Despite these incidents, Albosta has remained popular by frequently visiting his sprawling district. After Albosta lost the 1976 race, "He never stopped campaigning," said state Rep. Louis Dodak.

Many Michigan officials say Albosta learned how to jump into a highly publicized investigation as a state legislator in 1975, when he bucked the Democratic leadership by launching a one-man environmental probe of PBBs contamination in animal feed, and frequently attacked Republican Gov. William G. Milliken for inaction.

Albosta visited farmers whose cows had died from the toxic fire retardant, and, while state authorities initially denied the problem, an estimated 90 percent of Michigan residents later were found to have PBBs stored in their body fat.

"He knew it was wrong, and Don wasn't going to let it die," said Dell Ormsby, a Michigan roads commissioner.

Roger Tilles, a former legislative aide who later ran unsuccessfully against Albosta, said, "It was clear the issue of PBBs was secondary to the circus he was putting on." He called Albosta "a loose cannon" who "sometimes went beyond the information we gave him and didn't know what he was talking about."

Albosta also made headlines in 1975 when the local press reported that 26 migrant workers were found living on his sugar beet farm in a trailer and a chicken coop.

Albosta said he had allowed nine workers to live in a modern 12-by-60-foot trailer, that the others moved in without permission and were evicted after they ransacked his property.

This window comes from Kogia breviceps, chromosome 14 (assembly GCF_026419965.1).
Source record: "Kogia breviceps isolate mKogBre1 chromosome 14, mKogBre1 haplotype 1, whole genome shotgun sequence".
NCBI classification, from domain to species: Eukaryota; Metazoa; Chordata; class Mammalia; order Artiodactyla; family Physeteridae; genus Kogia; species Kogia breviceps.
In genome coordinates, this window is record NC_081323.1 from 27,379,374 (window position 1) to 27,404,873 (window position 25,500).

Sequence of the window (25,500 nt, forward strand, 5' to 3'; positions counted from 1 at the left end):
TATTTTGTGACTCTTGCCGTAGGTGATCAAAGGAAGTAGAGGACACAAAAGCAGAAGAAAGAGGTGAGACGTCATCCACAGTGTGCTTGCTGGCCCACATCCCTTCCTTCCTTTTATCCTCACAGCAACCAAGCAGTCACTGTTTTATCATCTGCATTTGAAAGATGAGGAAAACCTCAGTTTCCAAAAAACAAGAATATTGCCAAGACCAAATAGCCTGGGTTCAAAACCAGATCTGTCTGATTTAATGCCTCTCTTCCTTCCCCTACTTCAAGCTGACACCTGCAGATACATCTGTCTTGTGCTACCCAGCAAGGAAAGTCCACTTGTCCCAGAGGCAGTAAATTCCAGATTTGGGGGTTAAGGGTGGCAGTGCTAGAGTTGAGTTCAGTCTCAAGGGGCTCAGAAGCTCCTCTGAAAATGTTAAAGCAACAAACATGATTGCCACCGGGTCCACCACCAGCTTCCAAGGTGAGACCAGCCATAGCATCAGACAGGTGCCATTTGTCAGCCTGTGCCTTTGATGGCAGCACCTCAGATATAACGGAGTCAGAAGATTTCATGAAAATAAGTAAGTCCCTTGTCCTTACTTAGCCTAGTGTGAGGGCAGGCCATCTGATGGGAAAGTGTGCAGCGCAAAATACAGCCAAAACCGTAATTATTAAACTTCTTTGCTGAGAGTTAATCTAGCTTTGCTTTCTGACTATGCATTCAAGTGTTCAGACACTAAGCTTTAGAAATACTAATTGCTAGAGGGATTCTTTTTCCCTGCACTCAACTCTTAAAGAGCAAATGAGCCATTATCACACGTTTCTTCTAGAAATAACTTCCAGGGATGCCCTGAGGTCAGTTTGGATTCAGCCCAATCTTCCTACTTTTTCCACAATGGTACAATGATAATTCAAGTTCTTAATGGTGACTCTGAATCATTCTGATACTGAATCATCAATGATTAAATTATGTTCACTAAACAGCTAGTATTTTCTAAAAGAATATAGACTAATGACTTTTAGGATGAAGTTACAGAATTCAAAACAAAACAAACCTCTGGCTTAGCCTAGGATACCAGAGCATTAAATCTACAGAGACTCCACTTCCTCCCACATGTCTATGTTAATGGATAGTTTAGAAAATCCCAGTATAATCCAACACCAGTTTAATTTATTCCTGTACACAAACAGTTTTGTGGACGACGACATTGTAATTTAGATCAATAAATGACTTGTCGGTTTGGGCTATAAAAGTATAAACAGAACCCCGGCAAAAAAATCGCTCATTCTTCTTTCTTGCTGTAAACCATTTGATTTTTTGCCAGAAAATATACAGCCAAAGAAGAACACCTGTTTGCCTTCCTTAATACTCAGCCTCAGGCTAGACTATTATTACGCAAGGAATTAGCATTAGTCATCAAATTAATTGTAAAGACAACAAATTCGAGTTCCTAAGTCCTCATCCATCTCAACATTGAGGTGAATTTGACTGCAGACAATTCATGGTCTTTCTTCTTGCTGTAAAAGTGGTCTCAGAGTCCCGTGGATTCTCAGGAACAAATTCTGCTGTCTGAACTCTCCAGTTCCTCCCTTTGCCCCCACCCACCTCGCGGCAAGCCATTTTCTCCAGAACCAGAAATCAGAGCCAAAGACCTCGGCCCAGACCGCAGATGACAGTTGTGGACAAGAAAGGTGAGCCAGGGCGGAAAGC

The PBB dispute helped send Albosta to Congress, but not before a bitter 1978 primary race against Tilles. Albosta repeatedly charged that Tilles, who grew up in New York and later moved to Michigan, was being bankrolled by the Long Island Jewish community.

"I'm not sure his motivation was anti-Semitic, but it certainly came out that way," said Tilles, now a lawyer in Great Neck, N.Y., on Long Island. "He said I was a tool of the Long Island Jewish community, that I was getting out-of-state contributions from the national Jewish community . . . . " He said he became a target of a whispering campaign: "Do you want a Jew in Congress?"

Albosta replied that his administrative assistant and subcommittee staff director are Jewish and that he never meant to focus on his opponent's religion.

While he thought the out-of-state donations were a legitimate issue, Albosta said, "If I had it to do over again, I'd certainly have said it differently. It was said in haste . . . . I would have left the Jewish reference out. I guess everyone makes some mistakes."

In 1980, Albosta complained to Michigan's fair campaign practices committee that his opponent had distorted Albosta's attendance record in the legislature, only to drop the complaint later. "I don't know if either one of us was accurate when it came out in the end," Albosta said.

The opponent, former state senator Dick Allen, said Albosta deliberately filed an unfounded complaint. "He has always pushed ethics to the very limit in his campaigns and sometimes even beyond the limit," Allen said. "He shades the truth, and if he thinks he can get away with it, he'll go with a complete untruth . . . . There is a complete lack of any consistency between the way he runs a campaign and what he's demanding now of Reagan . . . . "

Nevertheless, Allen said, Albosta enjoys a favorable image as a "street fighter" because "people in the district feel he is fighting authority on behalf of the little guy."

During the 1980 race, Albosta removed three of his congressional aides from the House payroll while they campaigned for him in October. After the election, Albosta gave the aides large raises for the next one-month period, in some cases nearly doubling their salaries. "In effect, he was paying them public money for their month of campaigning," said Larry Reed, who raised the issue as Albosta's GOP foe in 1982. Albosta said he took the aides off the payroll to avoid any impropriety, but that they later put in considerable overtime. "When they went back in December and caught up on their work, I felt I had an obligation to pay them . . . if they're willing to work 16 to 18 hours a day," he said.